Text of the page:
Desert Isle Keeper
The Thing About Love
I’m sure I’ve mentioned my love of rereading books at least a dozen times in reviews. It’s how I weed out good and great books from DIK, I-must-own-it-NOW books. Desert Isle Keeper status is reserved for novels which I’m eager to reread immediately. By the time I finished The Thing About Love I was itching to experience it all over again—and then I reread Ms. James’ entire backlist. So yes, it’s a DIK.
Both Jessica Harlow and John Shepherd begin the book at a low point in their lives. They’re two FBI agents who met at training camp, developed a little friendly rivalry (emphasis on the rivalry), and then happily went their separate ways—Jessica to L.A. and John to Chicago. Six years later Jessica is recently divorced and looking for a fresh start at the Chicago office, just as John is looking to leave it. John recently had the pleasure of coming back early from an undercover assignment to find his girlfriend cheating on him, and has since applied to the FBI’s Hostage Rescue Team (HRT) in search of his own fresh start. When Jessica arrives in Chicago, John is just a couple of weeks away from hearing if he’s made the team and moving to Quantico. This unique set of circumstances – one agent on the way out, the other on the way in – make Jessica and John the perfect team for a quick undercover assignment. Lucky them.
Their first few encounters in Chicago are brimming with the tension that comes of quietly resenting someone for six years. They haven’t thought of each other much per se, but the six months of training seem to have stuck with them in vivid detail. Although they were initially attracted to each other, John’s brash demeanor (a product of his Army days) and Jessica’s defensiveness (a product of being a petite, easily underestimated woman at FBI training) got in the way. Those weeks turned into a 24/7 competition, and even so many years later it’s not easy to get past the remembered slights.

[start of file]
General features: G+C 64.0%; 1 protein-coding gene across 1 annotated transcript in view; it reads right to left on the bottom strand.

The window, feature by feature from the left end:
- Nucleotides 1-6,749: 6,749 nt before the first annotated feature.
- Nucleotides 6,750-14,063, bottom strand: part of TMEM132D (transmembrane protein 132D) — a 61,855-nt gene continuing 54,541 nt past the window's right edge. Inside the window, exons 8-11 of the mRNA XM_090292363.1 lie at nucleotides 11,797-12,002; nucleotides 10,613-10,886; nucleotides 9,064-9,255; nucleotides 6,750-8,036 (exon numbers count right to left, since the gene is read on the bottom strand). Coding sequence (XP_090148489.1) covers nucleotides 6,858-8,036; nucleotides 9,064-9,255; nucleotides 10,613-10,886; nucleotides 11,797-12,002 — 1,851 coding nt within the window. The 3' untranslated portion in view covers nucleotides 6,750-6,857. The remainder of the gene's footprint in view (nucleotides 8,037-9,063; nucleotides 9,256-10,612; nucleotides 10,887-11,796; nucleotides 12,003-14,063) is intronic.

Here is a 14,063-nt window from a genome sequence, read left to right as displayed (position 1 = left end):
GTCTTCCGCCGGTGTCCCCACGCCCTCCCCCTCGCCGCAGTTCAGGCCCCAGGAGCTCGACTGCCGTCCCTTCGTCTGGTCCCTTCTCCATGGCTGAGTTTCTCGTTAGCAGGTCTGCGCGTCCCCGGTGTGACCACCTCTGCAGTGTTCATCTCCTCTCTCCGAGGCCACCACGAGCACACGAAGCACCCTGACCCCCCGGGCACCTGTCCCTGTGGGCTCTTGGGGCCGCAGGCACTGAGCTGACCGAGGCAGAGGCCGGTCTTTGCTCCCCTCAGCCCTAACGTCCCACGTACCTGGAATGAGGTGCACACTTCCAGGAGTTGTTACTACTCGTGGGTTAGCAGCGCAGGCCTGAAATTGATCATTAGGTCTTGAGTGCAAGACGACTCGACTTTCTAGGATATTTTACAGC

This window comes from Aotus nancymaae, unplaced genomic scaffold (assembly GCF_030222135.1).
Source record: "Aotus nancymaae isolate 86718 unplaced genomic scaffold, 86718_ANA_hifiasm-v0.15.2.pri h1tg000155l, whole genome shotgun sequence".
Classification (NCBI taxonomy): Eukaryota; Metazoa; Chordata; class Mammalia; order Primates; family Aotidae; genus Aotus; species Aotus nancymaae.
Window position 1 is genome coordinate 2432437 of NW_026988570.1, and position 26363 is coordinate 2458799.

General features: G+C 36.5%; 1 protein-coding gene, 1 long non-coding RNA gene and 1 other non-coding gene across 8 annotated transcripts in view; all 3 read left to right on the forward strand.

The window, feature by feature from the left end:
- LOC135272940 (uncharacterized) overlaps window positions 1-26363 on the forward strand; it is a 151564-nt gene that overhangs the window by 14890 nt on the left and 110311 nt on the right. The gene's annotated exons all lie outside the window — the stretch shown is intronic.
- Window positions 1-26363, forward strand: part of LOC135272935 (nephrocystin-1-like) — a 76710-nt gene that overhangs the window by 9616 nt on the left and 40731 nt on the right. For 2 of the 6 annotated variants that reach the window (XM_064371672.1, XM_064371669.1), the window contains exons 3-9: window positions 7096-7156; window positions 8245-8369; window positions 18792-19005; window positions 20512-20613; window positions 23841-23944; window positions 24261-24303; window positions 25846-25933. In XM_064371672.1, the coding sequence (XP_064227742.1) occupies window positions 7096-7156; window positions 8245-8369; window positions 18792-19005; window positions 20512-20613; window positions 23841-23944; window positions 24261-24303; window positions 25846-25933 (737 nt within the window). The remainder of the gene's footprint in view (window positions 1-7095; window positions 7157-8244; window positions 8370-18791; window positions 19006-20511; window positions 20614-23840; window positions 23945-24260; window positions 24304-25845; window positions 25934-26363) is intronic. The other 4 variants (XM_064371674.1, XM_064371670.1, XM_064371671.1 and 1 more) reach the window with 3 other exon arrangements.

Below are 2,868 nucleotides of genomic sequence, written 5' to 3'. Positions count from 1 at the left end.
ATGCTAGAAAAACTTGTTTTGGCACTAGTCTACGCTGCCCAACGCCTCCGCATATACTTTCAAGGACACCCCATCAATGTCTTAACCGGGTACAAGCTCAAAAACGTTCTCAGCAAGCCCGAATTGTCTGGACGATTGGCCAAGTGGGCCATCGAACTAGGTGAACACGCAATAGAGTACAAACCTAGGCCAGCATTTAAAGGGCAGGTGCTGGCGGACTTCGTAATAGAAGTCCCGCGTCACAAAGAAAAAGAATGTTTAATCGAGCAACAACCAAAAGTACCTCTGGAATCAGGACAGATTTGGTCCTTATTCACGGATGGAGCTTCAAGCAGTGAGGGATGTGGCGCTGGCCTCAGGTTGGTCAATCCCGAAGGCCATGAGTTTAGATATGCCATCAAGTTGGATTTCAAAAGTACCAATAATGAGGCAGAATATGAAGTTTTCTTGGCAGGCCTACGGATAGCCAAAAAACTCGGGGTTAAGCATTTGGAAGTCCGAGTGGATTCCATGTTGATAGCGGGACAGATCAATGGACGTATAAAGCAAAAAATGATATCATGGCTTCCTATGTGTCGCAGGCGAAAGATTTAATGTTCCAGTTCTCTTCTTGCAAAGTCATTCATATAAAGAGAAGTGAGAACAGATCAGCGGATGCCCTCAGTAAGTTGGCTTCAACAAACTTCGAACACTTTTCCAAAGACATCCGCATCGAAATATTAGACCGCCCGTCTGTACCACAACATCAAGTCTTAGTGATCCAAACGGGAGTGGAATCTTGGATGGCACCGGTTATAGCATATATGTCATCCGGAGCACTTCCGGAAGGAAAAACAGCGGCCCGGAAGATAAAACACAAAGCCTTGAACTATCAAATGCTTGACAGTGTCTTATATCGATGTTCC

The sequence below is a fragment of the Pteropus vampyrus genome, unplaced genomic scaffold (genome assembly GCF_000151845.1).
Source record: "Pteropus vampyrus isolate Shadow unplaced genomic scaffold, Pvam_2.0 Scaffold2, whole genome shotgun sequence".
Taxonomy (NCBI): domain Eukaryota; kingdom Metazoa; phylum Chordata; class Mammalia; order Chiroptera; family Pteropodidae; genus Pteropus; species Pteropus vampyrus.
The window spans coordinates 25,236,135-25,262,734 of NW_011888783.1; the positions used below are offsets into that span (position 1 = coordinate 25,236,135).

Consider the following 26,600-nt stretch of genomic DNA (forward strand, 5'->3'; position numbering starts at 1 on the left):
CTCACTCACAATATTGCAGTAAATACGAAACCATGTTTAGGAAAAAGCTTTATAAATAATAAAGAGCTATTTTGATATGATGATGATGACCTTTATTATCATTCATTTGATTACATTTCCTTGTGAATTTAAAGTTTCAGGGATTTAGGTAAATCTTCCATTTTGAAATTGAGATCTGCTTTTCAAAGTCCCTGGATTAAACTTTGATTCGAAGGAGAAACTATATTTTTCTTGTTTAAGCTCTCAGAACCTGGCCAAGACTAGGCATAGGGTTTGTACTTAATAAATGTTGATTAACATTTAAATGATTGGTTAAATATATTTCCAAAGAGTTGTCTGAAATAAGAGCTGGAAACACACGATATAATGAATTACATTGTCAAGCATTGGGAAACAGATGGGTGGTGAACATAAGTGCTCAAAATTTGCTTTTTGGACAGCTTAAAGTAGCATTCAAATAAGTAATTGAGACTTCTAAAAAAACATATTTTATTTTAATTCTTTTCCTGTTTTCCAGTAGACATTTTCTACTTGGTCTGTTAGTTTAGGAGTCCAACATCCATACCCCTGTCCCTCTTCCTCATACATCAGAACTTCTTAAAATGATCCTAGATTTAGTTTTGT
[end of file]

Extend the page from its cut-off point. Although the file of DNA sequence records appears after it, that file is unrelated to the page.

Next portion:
Fortunately, between forced proximity, commiseration over failed relationships, and a couple of apologies, John and Jessica move on. They’ve been sent to Jacksonville, FL to act as a couple of crooked businessmen in hopes of catching the mayor taking bribes. Working together – instead of against each other – reignites the chemistry they’ve always had, and they very quietly begin to see each other outside of work. However, with the results of John’s HRT application looming on the horizon, they both fight the idea of this being anything more than a casual affair.
There are so many things I loved about the setup of this book, which surprised me, because I’m not usually one for books about divorcées or people who’ve been soured on love. Ms. James writes this wonderfully, though – the mix of Jessica and John’s history together and their prior relationships shed some light on who they are when they reconnect. John is feeling betrayed, not only by his girlfriend, but also by the close friend, with whom she was having an affair. When he finds out some other friends knew about the affair and didn’t tell him, he cuts them off. Jessica, meanwhile, ended things six months ago with her movie maker husband who was becoming increasingly frustrated with the undercover and on-call aspects of her job. Both are eager to move forward, but doubt themselves after all that’s happened. Realizing the similarity of their situations makes it easy for John and Jessica to talk about those doubts with each other, and they grow closer as a result.
That growing attachment gets put to the test as John prepares to hear back from HRT. I won’t give everything away, but I will confess one of my favorite pieces of this book was the last third, where Jessica and John have to struggle with what to do about their budding relationship, which feels like it could be the start of something great. As John’s brother reminds him,
“If Jessica had been looking for something more serious, you would’ve had to leave for Quantico knowing that you might’ve actually had a chance with her.”
This sums up their essential struggle. Unlike in some over-the-top romance novels, Jessica and John are aware that a few weeks is a very short time to fall so deeply in love that you’d move across the country for someone. Yet the feeling is there…
I hope I’ve explained everything I loved about The Thing About Love, but it’s a difficult task. As with any DIK, there’s a certain sort of je ne sais quoi about this book that hooks you from the start. The snappy dialogue, tangible chemistry, and character depth Jessica and John exhibit certainly play a part in that. I’d recommend it to anyone, anytime – but be prepared to forget about real life for a while as you read it!